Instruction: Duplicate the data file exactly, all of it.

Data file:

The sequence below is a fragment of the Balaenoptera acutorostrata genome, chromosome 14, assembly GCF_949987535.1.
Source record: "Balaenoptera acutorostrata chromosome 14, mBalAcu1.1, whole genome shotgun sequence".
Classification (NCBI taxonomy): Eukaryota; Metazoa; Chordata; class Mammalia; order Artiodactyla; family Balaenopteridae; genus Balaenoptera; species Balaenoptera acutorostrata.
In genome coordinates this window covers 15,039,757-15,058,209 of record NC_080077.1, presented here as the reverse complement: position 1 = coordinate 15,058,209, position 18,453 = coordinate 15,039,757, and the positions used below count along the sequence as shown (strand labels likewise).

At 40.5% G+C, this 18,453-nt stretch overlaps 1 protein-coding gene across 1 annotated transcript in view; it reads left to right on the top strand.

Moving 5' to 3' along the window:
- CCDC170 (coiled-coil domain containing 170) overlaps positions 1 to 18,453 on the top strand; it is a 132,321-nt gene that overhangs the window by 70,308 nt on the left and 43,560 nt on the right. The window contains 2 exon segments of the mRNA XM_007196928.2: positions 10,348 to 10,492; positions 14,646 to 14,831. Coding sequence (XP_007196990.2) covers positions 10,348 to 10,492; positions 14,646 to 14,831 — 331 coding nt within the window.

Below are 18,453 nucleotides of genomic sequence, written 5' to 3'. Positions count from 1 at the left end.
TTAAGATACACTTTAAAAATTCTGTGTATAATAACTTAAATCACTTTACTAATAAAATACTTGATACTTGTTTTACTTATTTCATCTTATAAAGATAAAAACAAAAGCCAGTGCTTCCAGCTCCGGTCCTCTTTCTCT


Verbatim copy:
The sequence below is a fragment of the Balaenoptera acutorostrata genome, chromosome 14, assembly GCF_949987535.1.
Source record: "Balaenoptera acutorostrata chromosome 14, mBalAcu1.1, whole genome shotgun sequence".
Classification (NCBI taxonomy): Eukaryota; Metazoa; Chordata; class Mammalia; order Artiodactyla; family Balaenopteridae; genus Balaenoptera; species Balaenoptera acutorostrata.
In genome coordinates this window covers 15,039,757-15,058,209 of record NC_080077.1, presented here as the reverse complement: position 1 = coordinate 15,058,209, position 18,453 = coordinate 15,039,757, and the positions used below count along the sequence as shown (strand labels likewise).

At 40.5% G+C, this 18,453-nt stretch overlaps 1 protein-coding gene across 1 annotated transcript in view; it reads left to right on the top strand.

Moving 5' to 3' along the window:
- CCDC170 (coiled-coil domain containing 170) overlaps positions 1 to 18,453 on the top strand; it is a 132,321-nt gene that overhangs the window by 70,308 nt on the left and 43,560 nt on the right. The window contains 2 exon segments of the mRNA XM_007196928.2: positions 10,348 to 10,492; positions 14,646 to 14,831. Coding sequence (XP_007196990.2) covers positions 10,348 to 10,492; positions 14,646 to 14,831 — 331 coding nt within the window.

Below are 18,453 nucleotides of genomic sequence, written 5' to 3'. Positions count from 1 at the left end.
TTAAGATACACTTTAAAAATTCTGTGTATAATAACTTAAATCACTTTACTAATAAAATACTTGATACTTGTTTTACTTATTTCATCTTATAAAGATAAAAACAAAAGCCAGTGCTTCCAGCTCCGGTCCTCTTTCTCT